The random variables $X_1,\ldots,X_n$ are i.i.d and have the distribution $f(x)=(a+1) x^a$ on $[0,1]$.

I want to find a formula for $$F(t)=\operatorname{Pr}[X_1\cdots X_n \leq t]= {(a+1)^n}\int_{x_1,\ldots,x_n \in [0,1] \;\land \; x_n\leq \frac{t}{x_1\cdots x_{n-1}}} x_1^a\cdots x_n^a \ dx_1\cdots dx_n$$

where $t \in [0,1]$. This integral does not seem to split easily to an iterative integral because of the interleaved dependence between the variables. Any trick here?


Perhaps the easiest way of doing this is to show that $Y = \log X_i$ is an exponential random variable, or rather it is the negative of an exponential random variable. One way to get this is to calculate the density given by $$ \begin{align*} f_{Y}(y) &= (a+1)\left( e^y \right)^a \left| \frac{d e^{y}}{d y} \right| \\ &= (a+1) e^{(a+1)y}, \end{align*} $$ and noting that $y \leq 0$. You can now use the fact that the sum of $n$ exponential random variables with common rate parameter $\lambda$, is a Gamma$(n, \lambda^{-1})$ random variable (using the shape/scale parameterisation). In particular let $$ S = \sum_{i=1}^{n} \log X_i, \qquad -S \sim \mbox{Gamma}(n,1/(a+1)) $$ and so in particular we get $$ \begin{align*} \mathbb{P}\left[ \prod_{i=1}^n X_i \leq z \right] &= \mathbb{P}\left[\sum \log X_i \leq \log z \right] \\ &= 1 - \frac{1}{\Gamma(n)}\gamma\left(n,-\frac{\log z}{a + 1}\right), \end{align*} $$ where $\gamma$ is the usual lower incomplete Gamma function.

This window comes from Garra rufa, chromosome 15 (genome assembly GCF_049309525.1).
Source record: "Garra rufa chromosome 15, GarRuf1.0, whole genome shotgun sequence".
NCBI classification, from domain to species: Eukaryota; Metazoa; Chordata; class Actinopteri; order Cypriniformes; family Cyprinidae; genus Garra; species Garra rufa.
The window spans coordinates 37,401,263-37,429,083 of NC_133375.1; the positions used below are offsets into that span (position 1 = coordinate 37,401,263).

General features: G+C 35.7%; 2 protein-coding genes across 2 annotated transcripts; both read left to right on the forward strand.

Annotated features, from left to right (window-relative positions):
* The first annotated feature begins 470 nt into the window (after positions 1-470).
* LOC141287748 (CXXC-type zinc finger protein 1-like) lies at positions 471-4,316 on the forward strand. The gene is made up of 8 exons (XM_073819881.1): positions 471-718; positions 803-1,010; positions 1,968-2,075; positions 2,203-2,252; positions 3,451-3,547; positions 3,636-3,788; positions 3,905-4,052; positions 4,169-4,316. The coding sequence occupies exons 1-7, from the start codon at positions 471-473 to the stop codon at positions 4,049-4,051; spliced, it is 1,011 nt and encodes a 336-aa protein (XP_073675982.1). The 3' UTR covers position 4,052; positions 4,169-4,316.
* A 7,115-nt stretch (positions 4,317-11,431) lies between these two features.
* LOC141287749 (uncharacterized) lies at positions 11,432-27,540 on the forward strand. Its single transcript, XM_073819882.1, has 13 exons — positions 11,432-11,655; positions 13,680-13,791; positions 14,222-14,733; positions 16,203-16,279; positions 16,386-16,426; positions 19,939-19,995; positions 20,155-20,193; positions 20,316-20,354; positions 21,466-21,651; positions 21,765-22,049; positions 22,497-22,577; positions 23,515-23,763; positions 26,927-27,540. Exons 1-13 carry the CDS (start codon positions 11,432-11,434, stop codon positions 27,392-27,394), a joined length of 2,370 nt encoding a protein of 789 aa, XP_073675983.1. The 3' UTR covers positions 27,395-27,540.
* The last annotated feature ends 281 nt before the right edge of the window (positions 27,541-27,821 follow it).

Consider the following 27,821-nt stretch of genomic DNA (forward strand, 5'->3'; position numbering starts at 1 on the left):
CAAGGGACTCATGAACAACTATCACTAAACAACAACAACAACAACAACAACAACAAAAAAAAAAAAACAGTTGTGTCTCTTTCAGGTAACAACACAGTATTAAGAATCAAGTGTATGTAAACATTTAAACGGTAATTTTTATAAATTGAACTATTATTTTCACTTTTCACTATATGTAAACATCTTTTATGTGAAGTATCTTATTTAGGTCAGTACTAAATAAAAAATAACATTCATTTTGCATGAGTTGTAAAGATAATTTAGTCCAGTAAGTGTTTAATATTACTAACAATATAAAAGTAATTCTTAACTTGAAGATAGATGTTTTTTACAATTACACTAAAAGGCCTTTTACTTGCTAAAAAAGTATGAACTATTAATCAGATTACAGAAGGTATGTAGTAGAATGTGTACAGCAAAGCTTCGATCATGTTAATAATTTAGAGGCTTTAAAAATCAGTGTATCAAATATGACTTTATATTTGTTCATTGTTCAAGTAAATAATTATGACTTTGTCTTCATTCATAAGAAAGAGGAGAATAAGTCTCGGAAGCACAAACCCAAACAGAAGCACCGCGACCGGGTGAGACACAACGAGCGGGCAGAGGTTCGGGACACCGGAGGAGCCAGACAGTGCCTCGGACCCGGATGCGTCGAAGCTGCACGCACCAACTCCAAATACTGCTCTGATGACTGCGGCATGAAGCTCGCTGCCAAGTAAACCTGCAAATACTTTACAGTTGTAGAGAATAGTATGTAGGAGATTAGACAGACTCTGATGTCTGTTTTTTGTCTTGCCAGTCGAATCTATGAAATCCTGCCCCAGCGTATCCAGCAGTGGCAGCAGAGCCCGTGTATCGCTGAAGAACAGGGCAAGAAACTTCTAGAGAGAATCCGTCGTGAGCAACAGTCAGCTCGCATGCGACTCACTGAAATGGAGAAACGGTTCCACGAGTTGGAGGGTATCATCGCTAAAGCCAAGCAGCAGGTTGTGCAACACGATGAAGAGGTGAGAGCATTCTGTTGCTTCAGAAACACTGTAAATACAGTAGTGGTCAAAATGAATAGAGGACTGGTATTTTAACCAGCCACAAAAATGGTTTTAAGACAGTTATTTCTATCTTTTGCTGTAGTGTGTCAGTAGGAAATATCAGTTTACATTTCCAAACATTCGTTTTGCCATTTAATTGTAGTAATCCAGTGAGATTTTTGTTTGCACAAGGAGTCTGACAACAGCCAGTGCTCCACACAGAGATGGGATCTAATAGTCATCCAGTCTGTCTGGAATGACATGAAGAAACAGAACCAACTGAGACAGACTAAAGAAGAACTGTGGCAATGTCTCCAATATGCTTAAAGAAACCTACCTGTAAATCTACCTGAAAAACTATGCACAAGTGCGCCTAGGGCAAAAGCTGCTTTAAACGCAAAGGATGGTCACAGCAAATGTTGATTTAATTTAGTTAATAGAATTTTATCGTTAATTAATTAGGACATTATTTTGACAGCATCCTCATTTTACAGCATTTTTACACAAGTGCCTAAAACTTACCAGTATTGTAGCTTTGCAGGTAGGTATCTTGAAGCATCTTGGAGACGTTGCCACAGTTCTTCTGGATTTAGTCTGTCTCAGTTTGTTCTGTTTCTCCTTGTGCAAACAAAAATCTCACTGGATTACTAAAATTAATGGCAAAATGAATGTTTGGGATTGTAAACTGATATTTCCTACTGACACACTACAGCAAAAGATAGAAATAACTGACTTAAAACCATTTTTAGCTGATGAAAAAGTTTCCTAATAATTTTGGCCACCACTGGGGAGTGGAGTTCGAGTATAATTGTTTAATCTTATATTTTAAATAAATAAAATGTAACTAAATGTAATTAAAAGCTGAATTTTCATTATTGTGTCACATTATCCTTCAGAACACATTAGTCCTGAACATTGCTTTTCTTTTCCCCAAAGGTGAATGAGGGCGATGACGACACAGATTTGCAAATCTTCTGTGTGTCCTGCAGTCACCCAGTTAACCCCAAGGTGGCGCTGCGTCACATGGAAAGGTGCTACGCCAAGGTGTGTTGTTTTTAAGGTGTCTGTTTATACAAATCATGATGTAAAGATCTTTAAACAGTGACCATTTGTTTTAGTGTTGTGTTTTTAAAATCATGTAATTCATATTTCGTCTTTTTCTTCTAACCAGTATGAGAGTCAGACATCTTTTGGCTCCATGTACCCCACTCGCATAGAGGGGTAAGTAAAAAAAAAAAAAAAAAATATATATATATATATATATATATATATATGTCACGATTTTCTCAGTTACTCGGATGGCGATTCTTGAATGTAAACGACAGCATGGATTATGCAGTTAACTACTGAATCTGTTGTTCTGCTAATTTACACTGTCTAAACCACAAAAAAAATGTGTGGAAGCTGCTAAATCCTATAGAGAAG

Here's something that works when $n=2.$ \begin{align} u & = x_1 x_2 \\ v & = x_1/x_2 \\[10pt] \text{So } x_1 & = \sqrt{uv} \\ \text{and } x_2 & = \sqrt{u/v \, } \\[10pt] \text{and } dx_1\,dx_2 & = \left| \dfrac{\partial(x_1,x_2) }{\partial(u,v)} \right| = v+1. \end{align} $$ \iint\limits_{\text{region}} x_1^a x_2^a \, dx_1 \, dx_2 = \int_0^1 \left( \int_u^{1/u} u^a (v+1) \, dv \right) \, du = \text{etc.} $$ Next I would try to figure out whether that can be adapted to $n>2.$

  • $\begingroup$ (1) There is something wrong here: $\int_0^1 f(x)\dx\ne 1$. (2) Have you looked at the distribution of the logarithm of the $X_i$? With a view to using the fact that the log of a product is the sum of the logs, of course. $\endgroup$ – kimchi lover Aug 28 '17 at 21:34
  • $\begingroup$ @kimchilover : That's not something wrong. Look closely. I discarded the normalizing constant because it doesn't contribute to finding the integral. After you've found the integral, you bring the normalizing constant back in. $\endgroup$ – Michael Hardy Aug 28 '17 at 22:26
  • $\begingroup$ Whoops: I misdirected the comment. I meant it to go to the OP. $\endgroup$ – kimchi lover Aug 28 '17 at 22:29
  • $\begingroup$ @kimchilover : I see. What is needed is $\displaystyle \int_0^1(a+1)x^a \, dx. \qquad $ $\endgroup$ – Michael Hardy Aug 28 '17 at 22:42
  • $\begingroup$ Oh yes, thank you for pointing this out. Luckily it does not make a big difference. I edited. $\endgroup$ – Emolga Aug 29 '17 at 3:40

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